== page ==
Conflict surrounds the go-ahead given by government for a coal mine to be established near Wakkerstroom in Mpumalanga as mining interests are pitted against those of environmentalists campaigning for the preservation of South Africa’s scarce water resources.
With the mine having been given the green light, more requests to mine in sensitive water catchment areas will follow, critics warn.
This week, Minister of Water and Environmental Affairs Edna Molewa signed off her approval for the establishment of Yzermyn mine by Indian company Atha-Africa Ventures.
Yzermyn will be located in the Mabola Protected Environment (MPE), which was classified as a protected water area 18 months ago by provincial authorities and other stakeholders, including WWF SA and the CSIR.
The underground mine plans to produce 2.26 million tons of coal annually, all of which will be exported.
Activists opposing the mine had hoped that Molewa would veto the mine.
In explaining her decision, Molewa said she had taken into account that all authorities before her had approved the establishment of the mine.
“The mining right will not compromise the management objectives of the MPE management plan,” she added.
Molewa said the environmental impact assessment report about the mine’s establishment stated that any detrimental effect on the area could be mitigated.
Oubaas Malan, chairperson of the Mabola landowners’ association, said the community was shocked and disappointed that Molewa had sided with the mine.
“We had heard that the minister was not in favour of the mine, but now she has signed her approval,” he said.
“We are extremely worried about the pollution this mine will bring to our water sources. We will take up this fight for the sake of our future.”
He said job creation had been dangled as a carrot and that expectations were high that the mine would bring new jobs to the Wakkerstroom community. “But we all know that most of the jobs at the mine will be for skilled outsiders.”
Atha-Africa lists the Bashubile Trust as its BEE partner, which has been linked to relatives of President Jacob Zuma.
While it plans to proceed with mining as soon as possible, the Centre for Environmental Rights, a not-for-profit environmental rights law clinic, is opposing this.
Melissa Fourie, executive director of the centre, said environmentalists were preparing an interdict to stop the mine, adding that the Mabola case set a dangerous precedent and the fight would be taken to the Constitutional Court if necessary.
“If we open the door on this, we are opening the floodgates,” she warned.
Fourie called the Mabola case “a calamity” because the facts supporting a mining ban were so strong.
“This is a protected area, generating water for our economy. If mining is allowed here, it will be difficult to resist future applications in other similar areas.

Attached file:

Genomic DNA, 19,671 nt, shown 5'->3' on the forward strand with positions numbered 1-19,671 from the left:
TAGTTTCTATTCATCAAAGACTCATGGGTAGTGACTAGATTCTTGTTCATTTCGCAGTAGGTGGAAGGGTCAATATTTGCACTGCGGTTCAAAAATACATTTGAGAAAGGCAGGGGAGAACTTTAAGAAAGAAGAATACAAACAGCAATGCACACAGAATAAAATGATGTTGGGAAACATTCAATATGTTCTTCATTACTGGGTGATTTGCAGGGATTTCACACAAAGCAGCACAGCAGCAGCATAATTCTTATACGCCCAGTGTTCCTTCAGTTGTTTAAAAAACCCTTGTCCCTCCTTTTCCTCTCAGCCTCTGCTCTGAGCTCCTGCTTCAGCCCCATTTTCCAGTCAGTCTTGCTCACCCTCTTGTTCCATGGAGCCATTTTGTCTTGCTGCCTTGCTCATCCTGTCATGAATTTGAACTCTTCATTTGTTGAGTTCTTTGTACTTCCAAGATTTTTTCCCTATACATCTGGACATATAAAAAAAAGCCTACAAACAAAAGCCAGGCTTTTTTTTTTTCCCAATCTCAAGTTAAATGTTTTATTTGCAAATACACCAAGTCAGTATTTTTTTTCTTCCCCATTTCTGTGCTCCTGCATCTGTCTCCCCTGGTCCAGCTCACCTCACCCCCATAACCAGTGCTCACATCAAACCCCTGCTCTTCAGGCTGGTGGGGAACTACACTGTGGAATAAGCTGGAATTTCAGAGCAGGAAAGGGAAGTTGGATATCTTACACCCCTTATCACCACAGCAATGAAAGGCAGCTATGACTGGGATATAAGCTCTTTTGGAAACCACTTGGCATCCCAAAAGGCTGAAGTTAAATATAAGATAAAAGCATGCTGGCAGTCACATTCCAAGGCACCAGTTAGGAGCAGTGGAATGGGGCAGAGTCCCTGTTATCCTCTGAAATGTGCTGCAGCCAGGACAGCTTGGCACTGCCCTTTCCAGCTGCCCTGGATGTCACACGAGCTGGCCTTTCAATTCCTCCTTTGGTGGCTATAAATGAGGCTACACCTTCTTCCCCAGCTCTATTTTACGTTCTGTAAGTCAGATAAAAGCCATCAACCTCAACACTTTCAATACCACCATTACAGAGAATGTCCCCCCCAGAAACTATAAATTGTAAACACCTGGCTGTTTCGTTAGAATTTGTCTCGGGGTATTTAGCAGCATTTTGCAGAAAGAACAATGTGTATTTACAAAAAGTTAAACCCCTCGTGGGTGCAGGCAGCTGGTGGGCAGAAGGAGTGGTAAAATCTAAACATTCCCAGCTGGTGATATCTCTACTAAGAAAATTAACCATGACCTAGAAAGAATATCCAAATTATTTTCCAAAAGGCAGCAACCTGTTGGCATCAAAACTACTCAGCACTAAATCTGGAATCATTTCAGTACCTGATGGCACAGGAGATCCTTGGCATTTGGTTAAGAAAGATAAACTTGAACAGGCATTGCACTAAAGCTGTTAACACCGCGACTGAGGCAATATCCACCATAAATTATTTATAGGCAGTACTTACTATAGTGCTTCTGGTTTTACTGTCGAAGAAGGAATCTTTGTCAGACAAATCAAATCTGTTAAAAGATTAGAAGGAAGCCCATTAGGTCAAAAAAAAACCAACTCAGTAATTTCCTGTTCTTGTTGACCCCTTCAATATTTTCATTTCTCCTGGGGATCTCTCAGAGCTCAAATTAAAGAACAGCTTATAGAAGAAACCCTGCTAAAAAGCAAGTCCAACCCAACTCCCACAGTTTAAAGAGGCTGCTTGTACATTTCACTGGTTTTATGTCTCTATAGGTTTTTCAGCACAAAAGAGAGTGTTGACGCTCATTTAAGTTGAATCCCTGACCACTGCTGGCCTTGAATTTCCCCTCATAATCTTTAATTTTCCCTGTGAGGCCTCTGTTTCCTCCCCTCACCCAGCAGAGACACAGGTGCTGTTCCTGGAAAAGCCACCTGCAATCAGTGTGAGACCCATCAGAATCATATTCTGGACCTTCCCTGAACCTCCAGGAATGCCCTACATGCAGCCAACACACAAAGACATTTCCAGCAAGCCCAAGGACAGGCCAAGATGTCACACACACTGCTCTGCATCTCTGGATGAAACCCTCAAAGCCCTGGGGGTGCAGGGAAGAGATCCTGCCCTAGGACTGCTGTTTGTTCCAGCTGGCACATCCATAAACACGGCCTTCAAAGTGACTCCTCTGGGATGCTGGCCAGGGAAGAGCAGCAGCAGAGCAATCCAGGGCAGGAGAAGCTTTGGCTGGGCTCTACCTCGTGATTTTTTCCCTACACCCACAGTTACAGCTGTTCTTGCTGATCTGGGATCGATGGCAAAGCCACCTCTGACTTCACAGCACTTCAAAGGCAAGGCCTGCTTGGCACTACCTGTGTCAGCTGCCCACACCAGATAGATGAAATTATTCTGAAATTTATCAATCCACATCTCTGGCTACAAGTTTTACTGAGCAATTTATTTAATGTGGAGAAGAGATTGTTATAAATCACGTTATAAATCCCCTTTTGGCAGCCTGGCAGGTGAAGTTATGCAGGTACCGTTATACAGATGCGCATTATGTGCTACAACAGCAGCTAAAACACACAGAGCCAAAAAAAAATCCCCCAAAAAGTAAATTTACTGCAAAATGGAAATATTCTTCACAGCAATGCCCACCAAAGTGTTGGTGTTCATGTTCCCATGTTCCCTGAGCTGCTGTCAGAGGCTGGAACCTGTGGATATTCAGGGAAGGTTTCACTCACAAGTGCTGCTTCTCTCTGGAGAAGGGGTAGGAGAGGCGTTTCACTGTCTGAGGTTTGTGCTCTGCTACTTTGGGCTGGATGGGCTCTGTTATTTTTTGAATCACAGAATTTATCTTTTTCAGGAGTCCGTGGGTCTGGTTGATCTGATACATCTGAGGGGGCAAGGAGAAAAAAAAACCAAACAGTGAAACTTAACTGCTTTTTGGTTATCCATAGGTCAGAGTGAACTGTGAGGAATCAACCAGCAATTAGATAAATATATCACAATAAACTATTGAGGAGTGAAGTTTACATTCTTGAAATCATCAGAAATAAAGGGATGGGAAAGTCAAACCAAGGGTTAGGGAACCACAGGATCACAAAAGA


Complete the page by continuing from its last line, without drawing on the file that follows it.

“We know of other applications waiting in the wings.”
Fourie said allowing mining in critical water catchment areas was akin to suicide for South Africa, especially since it was currently in the throes of a water crisis – just 8% of the land area provides 50% of the country’s surface water.
This 8% is made up of 22 water catchment and biodiverse areas in five provinces.
These areas contain the country’s most critical, strategic natural resources.
They supply 70% of our irrigation water, support 60% of the population, and underpin 67% of national economic activity and supply. Mabola is the water source of three major rivers: the Tugela, Vaal and Pongola.
But Atha-Africa said the mine would create 500 direct jobs and about 2 000 indirectly.
Praveer Tripathi, senior vice-president of Atha-Africa, said the company’s scientific studies indicated it would be able to mitigate the concerns that had alarmed environmentalists.
The department of mineral resources agreed, but did not respond to questions this week.
Morné du Plessis, CEO of WWF SA, said: “That an incompatible activity such as coal mining has been given the go-ahead is a worrying turn of events which does not bode well for other protected areas.
“This is … short-sighted decision making that has the consequence of short-changing society. Coal mining in strategic water-source areas is not only contrary to sound scientific advice, but also to basic common sense.”
Fourie said this sign-off by Molewa was the latest in a series of “feeble” decisions by government.
The environmental rights centre instituted judicial review proceedings against the granting of these mining rights in September last year, after Atha-Africa was granted a mining right in September 2014 and an environmental licence by the Mpumalanga government in June 2016.
Atha-Africa was then granted mining licence by the mineral resources department as well as a water-use licence by the department of water affairs and sanitation.
“Eventually, the decision will be set aside because it goes against South Africa’s environmental laws. But lots of money will have to be spent to ensure that the decisions are reversed,” said Fourie.